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There are language wars saying one programming language is better than other.. Consider Lisp and Java; and we can argue that the meta programming capabilities of Lisp is better than that of Java. But that does not mean Java cannot have meta programming capabilities without being another dialect of Lisp.
Basically all programming languages are Turing Complete. So doesn't that mean we could solve any solvable problem in all those programming languages?

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What else would we argue about? –  Chad Thompson Nov 30 '12 at 4:18
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Compared other wars, language wars are definitely good ones :) –  Jayan Nov 30 '12 at 4:20
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If all cars have wheels, why would anyone prefer one car over another? –  Charles Salvia Nov 30 '12 at 4:30
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Because 'Turing complete' is not the only way in which people measure and judge a language. –  GrandmasterB Nov 30 '12 at 4:40
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Not all the languages are Turing-complete. Some of the best languages are actually not Turing-complete at all. –  SK-logic Nov 30 '12 at 9:59
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closed as not constructive by World Engineer, Michael Kohne, GrandmasterB, Yannis Rizos Nov 30 '12 at 6:10

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Programming language "wars" are not about what can be done with the language regardless of the effort (since most mainstream programming languages have equal power in this sense), but about what the language is most suitable for; what is easier or more elegant to do with a given language.

Consider assembly language and C: everything that can be done with C can be done with assembly. Yet between the two, in most cases we would pick C because it is easier to understand, less error prone, and more portable between platforms.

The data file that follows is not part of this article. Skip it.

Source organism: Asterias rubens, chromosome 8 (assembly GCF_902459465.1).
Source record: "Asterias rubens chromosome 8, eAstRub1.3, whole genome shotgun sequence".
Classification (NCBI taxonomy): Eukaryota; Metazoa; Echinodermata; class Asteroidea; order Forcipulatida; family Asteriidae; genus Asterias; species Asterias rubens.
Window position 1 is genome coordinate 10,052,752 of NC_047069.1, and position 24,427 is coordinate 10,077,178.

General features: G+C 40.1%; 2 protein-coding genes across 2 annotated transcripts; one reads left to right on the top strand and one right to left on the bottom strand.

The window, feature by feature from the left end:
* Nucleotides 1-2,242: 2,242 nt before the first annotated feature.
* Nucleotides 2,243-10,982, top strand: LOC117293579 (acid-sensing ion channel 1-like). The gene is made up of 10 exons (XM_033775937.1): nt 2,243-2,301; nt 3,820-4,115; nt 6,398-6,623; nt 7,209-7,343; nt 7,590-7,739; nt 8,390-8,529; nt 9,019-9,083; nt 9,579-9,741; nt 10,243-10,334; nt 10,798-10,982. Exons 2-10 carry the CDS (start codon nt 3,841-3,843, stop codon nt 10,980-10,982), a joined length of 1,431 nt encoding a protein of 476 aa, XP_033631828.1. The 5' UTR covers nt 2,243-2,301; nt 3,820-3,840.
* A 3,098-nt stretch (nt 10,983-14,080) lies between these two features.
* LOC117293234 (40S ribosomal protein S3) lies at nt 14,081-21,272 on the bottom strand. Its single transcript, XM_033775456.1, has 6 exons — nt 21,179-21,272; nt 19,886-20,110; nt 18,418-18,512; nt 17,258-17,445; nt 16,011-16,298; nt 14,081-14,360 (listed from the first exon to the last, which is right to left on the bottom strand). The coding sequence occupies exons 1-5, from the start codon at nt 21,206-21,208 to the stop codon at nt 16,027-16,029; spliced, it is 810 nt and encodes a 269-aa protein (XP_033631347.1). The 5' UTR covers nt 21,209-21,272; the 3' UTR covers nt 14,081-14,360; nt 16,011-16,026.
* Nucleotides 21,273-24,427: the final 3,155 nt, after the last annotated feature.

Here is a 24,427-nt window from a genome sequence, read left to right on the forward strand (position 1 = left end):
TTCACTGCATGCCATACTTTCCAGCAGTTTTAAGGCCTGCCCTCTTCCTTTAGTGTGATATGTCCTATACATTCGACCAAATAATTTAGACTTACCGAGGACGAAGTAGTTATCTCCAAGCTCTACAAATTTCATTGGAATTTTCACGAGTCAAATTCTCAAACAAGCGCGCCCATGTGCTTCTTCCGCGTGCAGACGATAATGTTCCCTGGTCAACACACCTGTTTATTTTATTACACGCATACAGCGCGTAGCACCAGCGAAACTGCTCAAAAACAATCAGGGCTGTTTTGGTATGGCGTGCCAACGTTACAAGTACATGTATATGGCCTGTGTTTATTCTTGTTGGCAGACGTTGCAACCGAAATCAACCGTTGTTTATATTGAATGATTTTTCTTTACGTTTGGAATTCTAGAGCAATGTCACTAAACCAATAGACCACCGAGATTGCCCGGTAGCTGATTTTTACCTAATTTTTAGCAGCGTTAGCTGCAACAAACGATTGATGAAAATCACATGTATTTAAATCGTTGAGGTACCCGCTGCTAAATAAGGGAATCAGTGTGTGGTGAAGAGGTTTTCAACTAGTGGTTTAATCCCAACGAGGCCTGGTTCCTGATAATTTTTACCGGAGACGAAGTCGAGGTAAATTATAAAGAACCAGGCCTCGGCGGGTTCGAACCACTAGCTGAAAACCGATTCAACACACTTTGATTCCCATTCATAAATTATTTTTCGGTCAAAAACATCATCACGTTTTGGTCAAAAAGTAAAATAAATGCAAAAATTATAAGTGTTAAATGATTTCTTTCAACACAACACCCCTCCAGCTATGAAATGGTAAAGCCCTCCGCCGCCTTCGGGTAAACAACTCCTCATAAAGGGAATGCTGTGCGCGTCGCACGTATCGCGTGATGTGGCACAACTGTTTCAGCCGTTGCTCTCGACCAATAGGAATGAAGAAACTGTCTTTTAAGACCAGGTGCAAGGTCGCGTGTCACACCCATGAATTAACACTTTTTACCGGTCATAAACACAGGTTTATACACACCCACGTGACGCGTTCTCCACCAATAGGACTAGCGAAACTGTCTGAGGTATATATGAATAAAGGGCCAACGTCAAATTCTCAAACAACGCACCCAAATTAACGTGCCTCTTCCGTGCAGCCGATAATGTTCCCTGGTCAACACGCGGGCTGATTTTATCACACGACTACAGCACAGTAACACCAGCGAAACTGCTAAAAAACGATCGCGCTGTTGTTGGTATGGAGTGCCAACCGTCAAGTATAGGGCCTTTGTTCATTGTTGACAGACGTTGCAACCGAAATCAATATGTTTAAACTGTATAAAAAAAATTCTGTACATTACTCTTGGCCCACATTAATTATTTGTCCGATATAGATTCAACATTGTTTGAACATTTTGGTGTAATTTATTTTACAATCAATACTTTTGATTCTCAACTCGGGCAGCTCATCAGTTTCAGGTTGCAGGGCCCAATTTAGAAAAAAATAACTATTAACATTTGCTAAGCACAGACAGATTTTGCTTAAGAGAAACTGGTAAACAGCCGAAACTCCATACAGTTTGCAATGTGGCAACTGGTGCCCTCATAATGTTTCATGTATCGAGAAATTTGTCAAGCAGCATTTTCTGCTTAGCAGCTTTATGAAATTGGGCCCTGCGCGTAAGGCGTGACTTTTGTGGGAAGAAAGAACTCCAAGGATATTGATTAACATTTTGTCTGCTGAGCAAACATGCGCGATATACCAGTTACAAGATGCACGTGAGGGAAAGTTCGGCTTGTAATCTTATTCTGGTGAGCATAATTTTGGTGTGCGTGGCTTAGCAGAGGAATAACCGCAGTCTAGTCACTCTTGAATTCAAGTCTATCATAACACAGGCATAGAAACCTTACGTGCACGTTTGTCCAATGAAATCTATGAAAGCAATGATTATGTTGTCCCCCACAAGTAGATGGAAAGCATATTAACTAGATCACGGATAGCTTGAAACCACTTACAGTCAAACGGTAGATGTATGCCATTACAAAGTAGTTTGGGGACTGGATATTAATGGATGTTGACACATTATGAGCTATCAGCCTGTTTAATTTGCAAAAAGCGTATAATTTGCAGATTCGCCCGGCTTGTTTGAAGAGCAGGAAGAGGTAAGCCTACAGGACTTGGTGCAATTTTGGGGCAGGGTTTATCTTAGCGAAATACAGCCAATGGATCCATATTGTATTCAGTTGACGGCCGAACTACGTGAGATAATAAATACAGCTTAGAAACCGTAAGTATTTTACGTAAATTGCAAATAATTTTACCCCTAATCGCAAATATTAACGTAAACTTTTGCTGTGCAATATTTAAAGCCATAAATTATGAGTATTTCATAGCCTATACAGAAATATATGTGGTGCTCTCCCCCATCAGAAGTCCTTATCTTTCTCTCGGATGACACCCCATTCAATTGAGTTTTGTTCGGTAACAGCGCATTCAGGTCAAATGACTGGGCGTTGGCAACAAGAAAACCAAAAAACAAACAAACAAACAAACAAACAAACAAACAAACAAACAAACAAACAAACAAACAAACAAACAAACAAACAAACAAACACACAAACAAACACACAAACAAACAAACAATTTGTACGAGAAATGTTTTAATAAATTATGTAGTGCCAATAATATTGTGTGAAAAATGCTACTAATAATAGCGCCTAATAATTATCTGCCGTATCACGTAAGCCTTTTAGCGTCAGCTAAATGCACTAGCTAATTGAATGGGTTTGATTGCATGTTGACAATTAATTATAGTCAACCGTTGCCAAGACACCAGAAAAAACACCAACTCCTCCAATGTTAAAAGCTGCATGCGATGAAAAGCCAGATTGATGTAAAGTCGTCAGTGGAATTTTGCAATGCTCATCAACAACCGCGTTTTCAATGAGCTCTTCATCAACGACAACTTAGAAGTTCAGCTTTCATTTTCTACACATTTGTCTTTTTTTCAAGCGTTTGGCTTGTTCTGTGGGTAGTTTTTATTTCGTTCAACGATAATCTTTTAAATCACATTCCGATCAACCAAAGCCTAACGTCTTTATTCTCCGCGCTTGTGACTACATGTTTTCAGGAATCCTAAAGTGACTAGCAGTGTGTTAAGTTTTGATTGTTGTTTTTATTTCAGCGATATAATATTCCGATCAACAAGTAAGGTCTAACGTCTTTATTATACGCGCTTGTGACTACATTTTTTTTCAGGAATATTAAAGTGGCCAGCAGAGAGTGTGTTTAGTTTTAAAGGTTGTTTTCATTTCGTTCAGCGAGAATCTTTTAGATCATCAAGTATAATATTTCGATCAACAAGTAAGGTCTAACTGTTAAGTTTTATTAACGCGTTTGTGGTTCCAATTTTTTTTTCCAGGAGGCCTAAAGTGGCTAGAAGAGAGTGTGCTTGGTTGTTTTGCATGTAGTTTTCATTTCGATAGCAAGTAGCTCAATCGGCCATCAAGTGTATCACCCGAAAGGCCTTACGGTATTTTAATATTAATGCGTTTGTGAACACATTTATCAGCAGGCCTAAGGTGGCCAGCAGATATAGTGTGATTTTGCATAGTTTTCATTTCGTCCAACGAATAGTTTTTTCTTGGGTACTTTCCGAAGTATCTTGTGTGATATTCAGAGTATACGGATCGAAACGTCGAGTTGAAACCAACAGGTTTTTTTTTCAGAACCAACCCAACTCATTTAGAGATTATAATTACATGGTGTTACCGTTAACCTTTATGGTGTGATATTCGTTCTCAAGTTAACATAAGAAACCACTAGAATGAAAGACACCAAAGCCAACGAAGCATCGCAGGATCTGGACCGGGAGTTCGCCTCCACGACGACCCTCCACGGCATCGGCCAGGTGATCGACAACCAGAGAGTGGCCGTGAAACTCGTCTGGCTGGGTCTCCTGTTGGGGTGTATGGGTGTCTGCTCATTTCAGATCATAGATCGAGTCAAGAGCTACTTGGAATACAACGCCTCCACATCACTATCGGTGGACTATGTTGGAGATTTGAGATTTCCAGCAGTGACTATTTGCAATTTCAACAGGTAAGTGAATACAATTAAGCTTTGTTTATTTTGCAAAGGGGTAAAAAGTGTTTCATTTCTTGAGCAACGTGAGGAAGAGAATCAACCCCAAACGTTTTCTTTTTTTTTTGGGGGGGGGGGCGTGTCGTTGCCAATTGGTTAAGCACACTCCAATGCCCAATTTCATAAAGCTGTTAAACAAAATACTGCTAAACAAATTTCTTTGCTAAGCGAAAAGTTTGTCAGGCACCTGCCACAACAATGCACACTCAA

Similarly, languages of equal power might favor different programming paradigms. Or one might be higher level than the other.

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"Or one might be higher level than the other.": This statement is also the source of holy wars sometimes because some maintain that the levels of abstraction of different languages cannot be compared. Typically this opinion is supported by fans of languages that have a low level of abstraction. ;-) –  Giorgio Nov 30 '12 at 8:33
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Well, have you ever tried writing a non-trivial program using a Turing machine?

If a language is "Turing complete", it means (in effect) that it is theoretically possible to write any program that could be written in any other language. But is does not mean that it would be practical to do it ... yet alone easy to do it.

Programming languages differ in the ways that they allow you to express programs. These different ways are better (or worse) for different situation, and different types of computing problem.

Language wars (at their best) are actually a debate in which different languages are compared to figure out what is applicable, what can be improved and what can be learned from other peoples' experience in programming in different ways. This is a useful exercise.

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Maybe if all we were building was infinite tape machines that could go left and right, we would only need one language and chuck the rest but that's not what most programmers do.

Different languages have certain advantages and trade-offs there will always be need for various ones depending on the business domain they are applied to. But further than that, even when there's a number of applicable languages to a specific problem, you've got to remember that human beings (and yes, technically programmers are human beings) have preferences and tastes. Put another way, your question could be, "if Ford Taurus gets where I need to go, why are there other brands? or better yet, why does Ford make other models?"

And having many languages is a good thing. Just like with cars, it introduces healthy competition and that leads to innovation. From competition we get ideas which then get spread through the industry. If you only had one language, and no one could say, "why do we keep doing _ in X when language Y makes this so much easier", no one would ever think of improving X. Or deciding that Y is so much better that they should just ditch X and move on.

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